Results are shown in table 2. Forty-five (95%) of the 47 M(+) cases were positive for at least one PCR marker, while only 20 of the 51 M(−) cases were negative for all markers. Two M(+) cases were not detected by PCR; but they had only an IGH band as initial marker. When considering IGH PCR, 34 of the 62 cases were M(+). Of these 34 cases, 29 (85%) were positive, but five were negative, for IGH PCR on MA (table 3). The five cases included two follicular lymphomas (FLs) with about 20–50% of BMTB involvement in a paratrabecular and interstitial pattern (fig 1), a diffuse large B cell lymphoma (DLBCL) and two mantle cell lymphomas. The latter three cases had minimal (<10%) marrow infiltration. When considering only BCL2-MBR, PCR was positive in all of the 24 M(+) cases, and in 21 of the 32 M(−) cases. Not a single M(+) case was negative for this marker. PCR was also positive for the two IGH-negative FLs that had BCL2-MBR as an initial marker (table 3). The concordance rates (M(+), PCR(+); and M(−), PCR(−)) were 74% and 66% considering IGH alone and IGH with BCL2, respectively. The discordance rates (M(+), PCR(−); and M(−), PCR(+)) in the same groups were 25% and 34%, respectively. Furthermore, we identified three cases (two DLBCL and one FL) having a clonal rearrangement at the IGH level that was not present as a marker in the initial tumour. These bands, observed among patients undergoing chemotherapy, were interpreted as non-significant and in all cases were considered as negative PCR results. The FL case was BCL2-MBR-positive in the tumour but negative in the MA. There was a subsequent BMTB with PCR study 4 months later, and this showed neither IGH or BCL2-MBR PCR positivity, nor tumour infiltration (fig 2).
Our positive concordance rate for IGH cases is high (85%), close to the study of Braunschweig et al (81%), due to the utilisation of the same selection criteria.14 The requirement of a previous molecular marker of the disease to assess marrow involvement allows us to better evaluate the help of molecular tools in the follow-up of patients with B cell lymphoma having consecutive BMTBs. However, this high concordance rate requires molecular analysis of initial tumour; this is often lacking in daily practice, but is crucial to allow efficient analysis of PCR products. Indeed, in the M(−) group, a different clonal rearrangement of IGH was identified in two DLBCL and one FL compared with the initial tumour. These were post-chemotherapy cases and had a very few number of small B lymphocytes in the BMTB. The presence of a low number of normal B lymphocytes has been described as being able to produce a monoclonal band using IGH-PCR analysis.15 16 Our study therefore emphasised how careful one should be to interpret a clone detected by PCR on a marrow sample without knowledge of the molecular profile of the initial tumour. Such a clone may not represent markers of the disease and should be considered as non-significant. Although sensitive IGH PCR detected clonality linked to the initial tumour in 11 out of 28 M(−) cases, five M(+) cases were negative for IGH PCR. The tumour load in the BMTB was surprisingly high in two of these cases, ranging from 20% to 50%, and both were FL. Previous studies have shown that FL appears to be one of the more difficult lymphoma subtypes to evaluate with the standard PCR assays, probably due to the relatively high somatic mutation rate and ongoing mutation in the variable region.4 17–19 The difficulty can also be explained by sampling errors, which are caused by heterogeneous or focal BMTB involvement by lymphoma, or the presence of fibrosis and dilution by co-aspirated blood, resulting in a low number of neoplastic cells in MA. Therefore, insufficient clonal tissue and sample variations between MA and BMTB can be relevant explanations to these discordant results. On the other hand, many recent studies confirmed the usefulness of BCL2 rearrangement analysis in peripheral blood and MA for detection of minimal residual disease by PCR, and of serial PCR analysis to determine the molecular response and for predicting the survival and relapse rate.20–25 It is of note that low level BCL2 rearrangements have been detected in normal subjects and patients with cancer, varying from 12% to 23% of the subjects.26–28 However, Ladetto et al reported a rare incidence (2.3%) of this translocation in chemotherapy-treated patients, and provides evidence for the value of persistent PCR positivity in the molecular follow up of post-chemotherapy patients with FL.26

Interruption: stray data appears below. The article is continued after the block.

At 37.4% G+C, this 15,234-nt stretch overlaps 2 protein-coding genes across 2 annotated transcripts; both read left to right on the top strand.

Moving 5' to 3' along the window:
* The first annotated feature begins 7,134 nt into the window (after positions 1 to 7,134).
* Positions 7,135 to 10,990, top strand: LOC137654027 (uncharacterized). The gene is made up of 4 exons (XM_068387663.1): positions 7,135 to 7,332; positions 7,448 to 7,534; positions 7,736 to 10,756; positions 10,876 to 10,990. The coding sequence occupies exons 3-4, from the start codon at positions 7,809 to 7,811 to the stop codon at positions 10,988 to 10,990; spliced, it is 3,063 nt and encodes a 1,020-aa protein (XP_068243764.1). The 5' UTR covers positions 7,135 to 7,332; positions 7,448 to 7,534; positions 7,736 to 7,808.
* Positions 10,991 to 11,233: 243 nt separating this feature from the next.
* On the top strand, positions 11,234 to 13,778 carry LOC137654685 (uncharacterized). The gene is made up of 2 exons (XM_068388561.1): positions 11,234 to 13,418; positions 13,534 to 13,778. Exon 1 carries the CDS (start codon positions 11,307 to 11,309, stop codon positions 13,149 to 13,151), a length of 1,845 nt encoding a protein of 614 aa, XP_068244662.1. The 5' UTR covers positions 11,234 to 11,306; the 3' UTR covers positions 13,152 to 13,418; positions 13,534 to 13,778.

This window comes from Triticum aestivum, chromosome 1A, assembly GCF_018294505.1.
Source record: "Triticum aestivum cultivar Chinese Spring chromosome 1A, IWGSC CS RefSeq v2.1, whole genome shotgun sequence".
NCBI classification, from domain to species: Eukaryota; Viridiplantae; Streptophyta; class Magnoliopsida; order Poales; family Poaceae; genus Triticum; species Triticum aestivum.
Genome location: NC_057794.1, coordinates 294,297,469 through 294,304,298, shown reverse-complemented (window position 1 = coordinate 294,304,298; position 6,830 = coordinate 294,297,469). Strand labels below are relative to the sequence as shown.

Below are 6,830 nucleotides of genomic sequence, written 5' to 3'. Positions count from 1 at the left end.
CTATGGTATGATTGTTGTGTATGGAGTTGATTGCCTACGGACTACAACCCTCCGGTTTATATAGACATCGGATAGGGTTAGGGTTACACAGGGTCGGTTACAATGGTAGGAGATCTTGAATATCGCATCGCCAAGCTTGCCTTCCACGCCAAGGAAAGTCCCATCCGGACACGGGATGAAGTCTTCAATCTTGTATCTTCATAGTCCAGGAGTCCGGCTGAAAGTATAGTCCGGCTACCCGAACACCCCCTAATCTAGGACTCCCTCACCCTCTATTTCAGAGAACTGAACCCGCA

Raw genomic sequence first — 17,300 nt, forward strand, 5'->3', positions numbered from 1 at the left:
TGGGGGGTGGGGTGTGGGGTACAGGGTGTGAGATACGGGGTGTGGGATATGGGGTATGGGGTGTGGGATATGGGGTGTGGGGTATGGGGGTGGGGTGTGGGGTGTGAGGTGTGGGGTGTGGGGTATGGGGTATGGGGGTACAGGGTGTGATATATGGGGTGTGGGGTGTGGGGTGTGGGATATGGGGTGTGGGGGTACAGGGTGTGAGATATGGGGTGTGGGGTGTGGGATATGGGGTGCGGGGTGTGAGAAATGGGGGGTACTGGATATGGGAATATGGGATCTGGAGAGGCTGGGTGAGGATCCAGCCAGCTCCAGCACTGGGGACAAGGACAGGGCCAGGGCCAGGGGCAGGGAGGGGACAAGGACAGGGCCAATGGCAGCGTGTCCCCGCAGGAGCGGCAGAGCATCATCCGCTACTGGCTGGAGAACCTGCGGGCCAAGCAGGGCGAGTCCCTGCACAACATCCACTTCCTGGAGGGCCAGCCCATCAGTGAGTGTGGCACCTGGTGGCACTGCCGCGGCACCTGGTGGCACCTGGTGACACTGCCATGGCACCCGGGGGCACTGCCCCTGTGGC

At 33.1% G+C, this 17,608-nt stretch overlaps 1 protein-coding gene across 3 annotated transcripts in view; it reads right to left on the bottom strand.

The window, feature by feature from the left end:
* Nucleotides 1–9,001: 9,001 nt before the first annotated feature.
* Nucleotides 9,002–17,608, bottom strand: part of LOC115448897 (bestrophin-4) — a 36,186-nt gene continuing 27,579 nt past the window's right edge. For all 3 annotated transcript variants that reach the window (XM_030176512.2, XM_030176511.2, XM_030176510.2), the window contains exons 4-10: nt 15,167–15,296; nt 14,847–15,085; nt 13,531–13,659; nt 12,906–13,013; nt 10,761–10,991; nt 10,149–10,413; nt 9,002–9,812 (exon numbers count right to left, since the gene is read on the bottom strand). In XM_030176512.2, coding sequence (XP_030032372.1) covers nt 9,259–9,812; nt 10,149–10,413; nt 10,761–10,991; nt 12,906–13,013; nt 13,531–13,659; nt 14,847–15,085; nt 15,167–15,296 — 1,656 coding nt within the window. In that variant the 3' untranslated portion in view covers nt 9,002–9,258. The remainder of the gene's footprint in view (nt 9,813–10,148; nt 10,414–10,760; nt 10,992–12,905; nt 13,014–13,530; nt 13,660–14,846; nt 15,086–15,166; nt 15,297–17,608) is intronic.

BCL2-MBR PCR on marrow aspirates may represent a tool for the marrow follow-up of B cell lymphomas when it is a marker of the disease.
IGH PCR on marrow aspirate is not sensitive enough for the follow-up of B cell lymphoma in bone marrow and should be interpreted with caution and always compared with the initial tumour PCR product, to avoid false-positive results.
Material for PCR analysis of the initial tumour should be collected on a routine basis, to allow comparison with subsequent samples.
Interestingly, in our cases, there was no single M(+) case associated with a negative BCL2-MBR PCR, and we could even detect minimal residual disease in 66% of the M(−) cases. Therefore, our study demonstrates the utility of BCL2-MBR PCR in MA for evaluation of lymphoma involvement in staging and follow-up of patients with B cell neoplasms whenever this marker is present on initial disease (the MBR breakpoint is present in only 50–60% of the FL). Our study suggests that BCL2-MBR PCR on MA may represent an additional tool for disease evaluation, providing that there is a careful analysis of data, adequate knowledge of PCR pitfalls, and absence of other haematological disorders.
Competing interests: None.
Ethics approval: Obtained.